Why Mediate?

 

Because it works. Plain and simple.

Mediation allows reason to rule where reactivity has reigned. It offers both parties the breathing room of objectivity.


The presence of a skilled neutral changes negotiating dynamics in a critical way. The mediator helps the parties to keep the negotiation focused and framed positively, and to consider their positions and interests more objectively and realistically. In most negotiations both parties can reasonably expect a faster and higher quality outcome from the engagement of a competent, suitable mediator.

Mediation provides a process, and the space to move toward understanding and acceptance of the truth as each party sees it, without wallowing in ‘blame’. Often, just to hear how conflict has impacted each personally; their loved ones and their business, the loss of peace of mind and enjoyment of life, points to a simpler way forward for both parties. In point of fact, there is a double win possible; a win for each party. Truth-telling in safe circumstances can lead to a recognition of each other’s humanity; allowing them to appreciate realities in a more immediate, empathetic way.

To hear and be heard has proven to be the most important aspect of the Alternative Dispute Resolution process for many. They report being better able to let go of the conflict. To move on and find mutually workable and acceptable solutions, and this often has ‘better than expected’ outcomes. In turn this leads to repairing previously beneficial relationships, restores peace of mind and, most importantly, reduces the probable fiscal impact of ongoing dispute.

How does it work?

The settlement of a dispute is basically just ‘a deal’.


Mediation is an assisted negotiation and essentially you are your own negotiator. Although mediation has traditionally been used for resolving disputes because it is particularly helpful in managing hostilities, mediation has far wider values in enabling negotiators to do their job on a collaborative, rather than confrontational or positional, basis. Sometimes the best outcome is the simple, open and frank discussion of the matters creating the dispute and the identification of each party’s needs and interests. Then after some consideration parties may meet again to establish an agreement. This maybe with their respective lawyers or with the mediator and their lawyers.

It is important to note that the High Court and District Court ‘Rules for Lawyers’ require that they advise their clients of the alternatives to litigation, to enable the client to make an informed decision regarding the resolution of their dispute. If you are accompanied by counsel, ensure your counsel comes to the mediation as a collaborative solution provider first, as your adviser second, and as your advocate third. Be quite aware that this may not be how your lawyer sees it.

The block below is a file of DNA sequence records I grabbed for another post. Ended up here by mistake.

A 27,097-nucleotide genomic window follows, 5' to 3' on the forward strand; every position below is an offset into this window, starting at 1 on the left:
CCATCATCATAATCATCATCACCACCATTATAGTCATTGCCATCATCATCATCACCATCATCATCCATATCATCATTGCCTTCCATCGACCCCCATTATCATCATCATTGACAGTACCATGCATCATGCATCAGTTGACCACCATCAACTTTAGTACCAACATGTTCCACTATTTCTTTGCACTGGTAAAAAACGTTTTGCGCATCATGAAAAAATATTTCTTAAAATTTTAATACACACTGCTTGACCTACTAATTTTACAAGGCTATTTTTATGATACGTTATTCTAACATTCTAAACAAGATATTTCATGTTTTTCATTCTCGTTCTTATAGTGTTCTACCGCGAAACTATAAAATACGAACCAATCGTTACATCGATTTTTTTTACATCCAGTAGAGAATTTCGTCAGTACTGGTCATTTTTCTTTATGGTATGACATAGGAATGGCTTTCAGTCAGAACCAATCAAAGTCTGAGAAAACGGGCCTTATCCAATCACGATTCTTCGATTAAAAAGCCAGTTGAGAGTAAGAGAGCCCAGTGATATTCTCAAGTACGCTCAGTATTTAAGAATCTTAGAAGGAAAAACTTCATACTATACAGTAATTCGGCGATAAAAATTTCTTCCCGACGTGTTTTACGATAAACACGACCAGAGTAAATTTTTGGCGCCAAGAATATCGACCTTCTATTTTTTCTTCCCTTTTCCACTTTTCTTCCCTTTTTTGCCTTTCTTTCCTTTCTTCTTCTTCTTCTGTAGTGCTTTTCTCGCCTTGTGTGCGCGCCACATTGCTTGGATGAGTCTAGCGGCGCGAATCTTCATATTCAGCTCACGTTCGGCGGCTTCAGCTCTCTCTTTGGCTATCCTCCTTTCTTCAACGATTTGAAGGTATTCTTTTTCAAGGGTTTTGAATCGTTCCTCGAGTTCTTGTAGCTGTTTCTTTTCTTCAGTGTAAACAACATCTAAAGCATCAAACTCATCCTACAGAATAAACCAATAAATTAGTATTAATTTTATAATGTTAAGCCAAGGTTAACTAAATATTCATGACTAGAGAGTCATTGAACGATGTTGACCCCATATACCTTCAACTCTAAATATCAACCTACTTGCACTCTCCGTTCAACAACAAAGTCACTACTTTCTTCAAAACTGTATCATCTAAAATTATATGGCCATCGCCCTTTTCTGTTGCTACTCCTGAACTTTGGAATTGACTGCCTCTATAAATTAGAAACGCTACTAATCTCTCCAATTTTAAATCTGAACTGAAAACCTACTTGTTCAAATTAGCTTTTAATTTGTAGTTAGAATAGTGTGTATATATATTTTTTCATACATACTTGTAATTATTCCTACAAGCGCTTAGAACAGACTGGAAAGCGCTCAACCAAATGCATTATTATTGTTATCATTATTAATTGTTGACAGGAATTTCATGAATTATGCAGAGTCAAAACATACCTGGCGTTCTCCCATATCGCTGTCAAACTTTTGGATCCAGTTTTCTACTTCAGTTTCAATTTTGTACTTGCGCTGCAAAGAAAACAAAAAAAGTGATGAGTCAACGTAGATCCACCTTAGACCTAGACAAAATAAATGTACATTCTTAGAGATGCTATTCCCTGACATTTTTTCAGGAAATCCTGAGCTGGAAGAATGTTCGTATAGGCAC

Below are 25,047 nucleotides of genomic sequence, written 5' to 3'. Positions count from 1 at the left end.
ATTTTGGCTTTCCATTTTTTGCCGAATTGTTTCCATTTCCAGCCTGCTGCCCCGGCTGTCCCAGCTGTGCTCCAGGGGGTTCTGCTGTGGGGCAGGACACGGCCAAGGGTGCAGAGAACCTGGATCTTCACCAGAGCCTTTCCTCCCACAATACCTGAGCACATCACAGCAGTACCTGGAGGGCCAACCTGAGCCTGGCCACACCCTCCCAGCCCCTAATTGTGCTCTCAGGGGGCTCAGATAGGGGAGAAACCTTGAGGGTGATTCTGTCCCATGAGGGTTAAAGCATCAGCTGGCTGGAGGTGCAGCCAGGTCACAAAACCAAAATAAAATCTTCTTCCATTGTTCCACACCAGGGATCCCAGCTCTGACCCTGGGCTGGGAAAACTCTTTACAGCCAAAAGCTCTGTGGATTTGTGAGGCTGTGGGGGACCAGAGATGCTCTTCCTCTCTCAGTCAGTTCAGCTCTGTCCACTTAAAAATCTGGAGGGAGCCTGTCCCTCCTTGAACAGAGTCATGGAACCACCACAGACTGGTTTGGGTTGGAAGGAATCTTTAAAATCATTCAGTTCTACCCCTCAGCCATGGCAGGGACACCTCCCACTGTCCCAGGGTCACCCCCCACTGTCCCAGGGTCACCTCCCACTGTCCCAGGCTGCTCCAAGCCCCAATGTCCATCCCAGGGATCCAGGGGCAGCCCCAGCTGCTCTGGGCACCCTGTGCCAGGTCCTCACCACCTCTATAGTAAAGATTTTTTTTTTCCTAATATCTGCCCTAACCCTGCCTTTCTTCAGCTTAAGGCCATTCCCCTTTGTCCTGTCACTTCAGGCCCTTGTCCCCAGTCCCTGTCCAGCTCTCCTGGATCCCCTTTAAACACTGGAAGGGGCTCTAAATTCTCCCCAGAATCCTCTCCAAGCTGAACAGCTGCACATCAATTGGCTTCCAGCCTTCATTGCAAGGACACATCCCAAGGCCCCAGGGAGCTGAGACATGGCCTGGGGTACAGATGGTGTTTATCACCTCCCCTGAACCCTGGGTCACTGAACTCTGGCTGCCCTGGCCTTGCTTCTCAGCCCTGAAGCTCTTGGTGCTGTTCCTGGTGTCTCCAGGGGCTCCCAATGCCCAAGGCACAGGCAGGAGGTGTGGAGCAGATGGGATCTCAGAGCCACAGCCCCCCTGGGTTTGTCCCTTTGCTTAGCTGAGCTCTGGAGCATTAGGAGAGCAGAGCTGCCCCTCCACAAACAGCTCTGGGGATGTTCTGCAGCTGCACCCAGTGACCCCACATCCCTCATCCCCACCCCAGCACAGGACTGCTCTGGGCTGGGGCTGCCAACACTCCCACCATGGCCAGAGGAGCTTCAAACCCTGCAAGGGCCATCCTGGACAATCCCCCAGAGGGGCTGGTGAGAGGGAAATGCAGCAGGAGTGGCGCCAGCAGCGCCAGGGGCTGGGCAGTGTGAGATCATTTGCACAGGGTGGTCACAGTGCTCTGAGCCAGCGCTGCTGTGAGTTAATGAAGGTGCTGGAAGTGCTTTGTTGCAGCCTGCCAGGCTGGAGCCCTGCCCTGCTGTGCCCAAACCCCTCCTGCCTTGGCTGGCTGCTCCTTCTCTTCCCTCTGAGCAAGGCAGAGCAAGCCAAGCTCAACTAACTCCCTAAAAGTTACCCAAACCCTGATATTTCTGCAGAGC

Mediators have a tool kit of techniques at their disposal.

For example, ‘Interest-based’ negotiation happens when the parties focus on their needs and interests, more than on their respective positions. Thereby enabling them to achieve more creative options for mutual gain. It is a more collaborative, and less combative, experience aimed at maximising value from the negotiating table.

One of the most important fundamental principles underpinning good mediation is Confidentiality. It promotes free and frank discussion between the parties safe in the knowledge that views expressed in mediation cannot be used against them should the dispute not resolve by mediation. i.e. Anything that occurs during mediation is confidential, and cannot be referred to in any subsequent review or Court proceedings.

Benefits of ADR


Success and satisfaction rates very high. (IMI reports 80% chance of success.) The reason for this is that when parties are in a situation where they all feel empowered to negotiate effectively, and achieve their needs, they generally succeed in doing so. Mediation provides that empowerment.

Judiciaries embrace ADR as a time and cost effective process.

Court schemes to engage ADR increasing.

Puts the parties involved in control. A process of true equality; equal power, equal time, equal treatment, equal support, equal opportunity.

Mediator treats all parties equally, with fairness, respect and equality.

Flexible and informal.

Saves time and money.

It is confidential. Only the agreement, if reached, is enforceable in Court.

Helps parties deal with emotion. These are often more vital to resolve than the original matter of the dispute

Maximises possibilities of agreement.

Prevents escalation out of control.

Contracts usually require mediation prior to litigation. Contractual clauses that include a mediation step enable both sides to avoid any perceived weakness that may be implicit in a proposal to mediate, and represent good preventative lawyering/contracting.

The earlier, the better. If there is a dispute, tensions tend to escalate over time, making settlement harder to achieve the longer negotiation is delayed. Agreements can become harder to facilitate when parties become entrenched in their positions.